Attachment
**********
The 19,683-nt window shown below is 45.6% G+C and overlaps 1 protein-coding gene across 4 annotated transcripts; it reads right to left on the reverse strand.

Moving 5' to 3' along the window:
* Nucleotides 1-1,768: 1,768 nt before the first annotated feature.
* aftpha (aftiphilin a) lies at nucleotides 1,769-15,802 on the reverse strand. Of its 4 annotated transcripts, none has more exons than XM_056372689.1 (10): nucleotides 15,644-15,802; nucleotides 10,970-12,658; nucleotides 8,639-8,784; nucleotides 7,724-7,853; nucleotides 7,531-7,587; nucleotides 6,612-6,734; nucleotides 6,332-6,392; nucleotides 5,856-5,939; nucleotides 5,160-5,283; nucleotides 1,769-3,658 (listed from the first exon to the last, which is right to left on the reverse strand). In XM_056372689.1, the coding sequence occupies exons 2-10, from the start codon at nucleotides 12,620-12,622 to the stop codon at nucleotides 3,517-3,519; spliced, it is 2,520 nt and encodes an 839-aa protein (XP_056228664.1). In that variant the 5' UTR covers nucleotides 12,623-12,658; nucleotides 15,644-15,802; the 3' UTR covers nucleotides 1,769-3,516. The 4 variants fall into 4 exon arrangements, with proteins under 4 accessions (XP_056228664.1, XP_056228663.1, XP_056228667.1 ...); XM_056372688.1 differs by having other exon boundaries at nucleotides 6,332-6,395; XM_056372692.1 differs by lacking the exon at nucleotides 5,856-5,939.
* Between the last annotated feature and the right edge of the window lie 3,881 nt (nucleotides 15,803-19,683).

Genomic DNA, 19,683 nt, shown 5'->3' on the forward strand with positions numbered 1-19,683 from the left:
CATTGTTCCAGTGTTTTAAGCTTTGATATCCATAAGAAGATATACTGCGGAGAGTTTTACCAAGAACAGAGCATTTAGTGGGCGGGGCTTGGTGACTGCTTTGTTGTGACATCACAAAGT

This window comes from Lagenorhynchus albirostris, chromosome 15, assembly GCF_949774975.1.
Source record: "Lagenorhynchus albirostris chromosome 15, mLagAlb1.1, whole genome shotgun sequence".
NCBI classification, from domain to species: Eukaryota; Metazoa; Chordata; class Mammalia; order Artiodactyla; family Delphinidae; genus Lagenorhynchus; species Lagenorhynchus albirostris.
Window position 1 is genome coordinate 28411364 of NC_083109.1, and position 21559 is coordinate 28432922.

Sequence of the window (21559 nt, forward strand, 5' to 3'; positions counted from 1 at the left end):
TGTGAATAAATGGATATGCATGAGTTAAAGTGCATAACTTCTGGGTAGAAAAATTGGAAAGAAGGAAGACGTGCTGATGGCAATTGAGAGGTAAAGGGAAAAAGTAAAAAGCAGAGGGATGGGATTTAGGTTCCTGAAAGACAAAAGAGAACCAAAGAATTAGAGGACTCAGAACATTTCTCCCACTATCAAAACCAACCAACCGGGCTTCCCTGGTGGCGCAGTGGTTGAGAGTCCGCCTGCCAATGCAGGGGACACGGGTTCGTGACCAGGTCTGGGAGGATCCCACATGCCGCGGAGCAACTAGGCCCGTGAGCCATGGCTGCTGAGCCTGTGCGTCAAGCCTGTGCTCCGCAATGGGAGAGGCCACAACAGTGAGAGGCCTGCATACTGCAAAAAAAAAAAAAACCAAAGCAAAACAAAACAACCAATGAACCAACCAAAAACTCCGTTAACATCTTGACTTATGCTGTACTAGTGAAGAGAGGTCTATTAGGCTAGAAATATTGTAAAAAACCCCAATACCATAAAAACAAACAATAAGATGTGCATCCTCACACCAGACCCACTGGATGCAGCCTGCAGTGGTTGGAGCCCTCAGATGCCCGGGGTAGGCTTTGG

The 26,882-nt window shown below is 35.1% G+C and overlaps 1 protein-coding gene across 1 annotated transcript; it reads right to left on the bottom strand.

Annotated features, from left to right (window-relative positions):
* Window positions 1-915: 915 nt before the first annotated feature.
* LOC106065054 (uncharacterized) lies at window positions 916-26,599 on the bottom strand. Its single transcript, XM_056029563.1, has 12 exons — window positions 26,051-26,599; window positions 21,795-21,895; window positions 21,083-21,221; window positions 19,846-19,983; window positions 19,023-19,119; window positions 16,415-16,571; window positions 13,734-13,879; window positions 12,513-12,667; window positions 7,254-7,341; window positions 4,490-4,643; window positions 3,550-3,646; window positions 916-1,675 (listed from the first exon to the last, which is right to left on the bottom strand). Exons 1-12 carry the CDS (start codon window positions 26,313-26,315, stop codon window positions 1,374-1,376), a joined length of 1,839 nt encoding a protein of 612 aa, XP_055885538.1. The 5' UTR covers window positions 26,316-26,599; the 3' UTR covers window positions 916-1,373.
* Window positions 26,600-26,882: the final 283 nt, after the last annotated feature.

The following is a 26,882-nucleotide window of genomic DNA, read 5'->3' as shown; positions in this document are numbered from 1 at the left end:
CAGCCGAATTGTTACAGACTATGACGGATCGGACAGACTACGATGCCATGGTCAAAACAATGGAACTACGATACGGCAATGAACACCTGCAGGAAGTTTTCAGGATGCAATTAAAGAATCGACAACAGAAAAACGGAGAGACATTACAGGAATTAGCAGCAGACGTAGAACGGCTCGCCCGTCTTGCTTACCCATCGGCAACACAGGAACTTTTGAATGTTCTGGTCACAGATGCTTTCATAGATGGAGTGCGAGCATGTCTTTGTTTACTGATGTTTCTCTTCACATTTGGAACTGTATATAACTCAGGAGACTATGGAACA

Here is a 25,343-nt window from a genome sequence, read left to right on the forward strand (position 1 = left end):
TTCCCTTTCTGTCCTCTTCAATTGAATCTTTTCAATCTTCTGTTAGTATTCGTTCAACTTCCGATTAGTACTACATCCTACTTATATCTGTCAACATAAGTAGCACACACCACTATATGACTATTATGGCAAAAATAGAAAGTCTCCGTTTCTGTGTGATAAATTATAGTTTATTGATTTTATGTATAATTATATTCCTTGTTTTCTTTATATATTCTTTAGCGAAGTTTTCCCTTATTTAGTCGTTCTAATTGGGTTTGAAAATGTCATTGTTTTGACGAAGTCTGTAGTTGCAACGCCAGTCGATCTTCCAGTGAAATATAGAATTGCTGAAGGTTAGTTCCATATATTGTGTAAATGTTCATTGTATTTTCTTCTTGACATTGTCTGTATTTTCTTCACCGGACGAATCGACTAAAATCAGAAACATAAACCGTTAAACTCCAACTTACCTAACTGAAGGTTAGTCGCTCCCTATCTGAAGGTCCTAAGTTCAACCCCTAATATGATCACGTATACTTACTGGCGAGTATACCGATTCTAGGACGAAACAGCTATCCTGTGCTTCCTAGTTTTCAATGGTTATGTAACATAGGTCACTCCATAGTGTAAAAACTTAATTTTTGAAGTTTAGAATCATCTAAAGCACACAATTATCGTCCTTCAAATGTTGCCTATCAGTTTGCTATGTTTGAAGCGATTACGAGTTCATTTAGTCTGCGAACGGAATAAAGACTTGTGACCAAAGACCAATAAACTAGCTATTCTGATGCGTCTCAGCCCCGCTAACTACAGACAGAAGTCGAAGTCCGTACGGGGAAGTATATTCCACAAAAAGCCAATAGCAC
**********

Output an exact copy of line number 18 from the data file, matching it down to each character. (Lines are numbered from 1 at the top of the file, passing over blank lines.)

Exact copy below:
* Window positions 26,600-26,882: the final 283 nt, after the last annotated feature.